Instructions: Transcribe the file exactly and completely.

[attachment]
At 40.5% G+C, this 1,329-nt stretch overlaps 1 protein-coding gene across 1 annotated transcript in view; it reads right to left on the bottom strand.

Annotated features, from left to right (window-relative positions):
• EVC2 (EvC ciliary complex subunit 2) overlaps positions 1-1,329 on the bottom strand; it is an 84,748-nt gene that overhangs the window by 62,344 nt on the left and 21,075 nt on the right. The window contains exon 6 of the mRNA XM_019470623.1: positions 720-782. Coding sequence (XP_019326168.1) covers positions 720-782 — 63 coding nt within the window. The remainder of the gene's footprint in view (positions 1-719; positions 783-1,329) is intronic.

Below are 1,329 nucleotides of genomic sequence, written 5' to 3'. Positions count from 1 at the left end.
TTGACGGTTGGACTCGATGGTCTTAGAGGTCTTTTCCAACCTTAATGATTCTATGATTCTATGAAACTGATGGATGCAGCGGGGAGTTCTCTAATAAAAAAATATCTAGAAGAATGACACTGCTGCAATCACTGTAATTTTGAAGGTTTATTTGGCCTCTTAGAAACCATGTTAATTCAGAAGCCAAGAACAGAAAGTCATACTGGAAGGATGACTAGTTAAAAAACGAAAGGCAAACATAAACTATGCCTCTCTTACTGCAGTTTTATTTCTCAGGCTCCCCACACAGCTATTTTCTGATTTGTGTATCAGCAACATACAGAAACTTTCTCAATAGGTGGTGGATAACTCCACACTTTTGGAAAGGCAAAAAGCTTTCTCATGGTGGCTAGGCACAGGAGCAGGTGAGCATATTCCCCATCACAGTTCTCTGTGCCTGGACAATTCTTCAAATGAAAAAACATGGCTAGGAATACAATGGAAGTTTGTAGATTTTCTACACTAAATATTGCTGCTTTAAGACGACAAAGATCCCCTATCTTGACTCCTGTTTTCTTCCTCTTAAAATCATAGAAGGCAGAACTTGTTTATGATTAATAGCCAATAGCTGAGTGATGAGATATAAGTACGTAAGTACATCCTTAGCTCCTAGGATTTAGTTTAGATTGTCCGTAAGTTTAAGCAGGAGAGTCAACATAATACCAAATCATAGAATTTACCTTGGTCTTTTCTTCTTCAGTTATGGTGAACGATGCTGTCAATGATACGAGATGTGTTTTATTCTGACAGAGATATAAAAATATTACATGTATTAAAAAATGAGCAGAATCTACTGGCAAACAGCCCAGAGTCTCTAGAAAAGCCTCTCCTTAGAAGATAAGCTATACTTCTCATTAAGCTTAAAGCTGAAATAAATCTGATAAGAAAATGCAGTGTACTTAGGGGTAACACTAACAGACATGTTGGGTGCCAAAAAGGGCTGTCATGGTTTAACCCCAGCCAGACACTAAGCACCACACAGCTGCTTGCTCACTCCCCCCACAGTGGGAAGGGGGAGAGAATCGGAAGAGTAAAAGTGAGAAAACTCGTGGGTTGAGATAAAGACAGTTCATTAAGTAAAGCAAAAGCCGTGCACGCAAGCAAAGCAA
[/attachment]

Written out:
At 40.5% G+C, this 1,329-nt stretch overlaps 1 protein-coding gene across 1 annotated transcript in view; it reads right to left on the bottom strand.

Annotated features, from left to right (window-relative positions):
• EVC2 (EvC ciliary complex subunit 2) overlaps positions 1-1,329 on the bottom strand; it is an 84,748-nt gene that overhangs the window by 62,344 nt on the left and 21,075 nt on the right. The window contains exon 6 of the mRNA XM_019470623.1: positions 720-782. Coding sequence (XP_019326168.1) covers positions 720-782 — 63 coding nt within the window. The remainder of the gene's footprint in view (positions 1-719; positions 783-1,329) is intronic.

Below are 1,329 nucleotides of genomic sequence, written 5' to 3'. Positions count from 1 at the left end.
TTGACGGTTGGACTCGATGGTCTTAGAGGTCTTTTCCAACCTTAATGATTCTATGATTCTATGAAACTGATGGATGCAGCGGGGAGTTCTCTAATAAAAAAATATCTAGAAGAATGACACTGCTGCAATCACTGTAATTTTGAAGGTTTATTTGGCCTCTTAGAAACCATGTTAATTCAGAAGCCAAGAACAGAAAGTCATACTGGAAGGATGACTAGTTAAAAAACGAAAGGCAAACATAAACTATGCCTCTCTTACTGCAGTTTTATTTCTCAGGCTCCCCACACAGCTATTTTCTGATTTGTGTATCAGCAACATACAGAAACTTTCTCAATAGGTGGTGGATAACTCCACACTTTTGGAAAGGCAAAAAGCTTTCTCATGGTGGCTAGGCACAGGAGCAGGTGAGCATATTCCCCATCACAGTTCTCTGTGCCTGGACAATTCTTCAAATGAAAAAACATGGCTAGGAATACAATGGAAGTTTGTAGATTTTCTACACTAAATATTGCTGCTTTAAGACGACAAAGATCCCCTATCTTGACTCCTGTTTTCTTCCTCTTAAAATCATAGAAGGCAGAACTTGTTTATGATTAATAGCCAATAGCTGAGTGATGAGATATAAGTACGTAAGTACATCCTTAGCTCCTAGGATTTAGTTTAGATTGTCCGTAAGTTTAAGCAGGAGAGTCAACATAATACCAAATCATAGAATTTACCTTGGTCTTTTCTTCTTCAGTTATGGTGAACGATGCTGTCAATGATACGAGATGTGTTTTATTCTGACAGAGATATAAAAATATTACATGTATTAAAAAATGAGCAGAATCTACTGGCAAACAGCCCAGAGTCTCTAGAAAAGCCTCTCCTTAGAAGATAAGCTATACTTCTCATTAAGCTTAAAGCTGAAATAAATCTGATAAGAAAATGCAGTGTACTTAGGGGTAACACTAACAGACATGTTGGGTGCCAAAAAGGGCTGTCATGGTTTAACCCCAGCCAGACACTAAGCACCACACAGCTGCTTGCTCACTCCCCCCACAGTGGGAAGGGGGAGAGAATCGGAAGAGTAAAAGTGAGAAAACTCGTGGGTTGAGATAAAGACAGTTCATTAAGTAAAGCAAAAGCCGTGCACGCAAGCAAAGCAA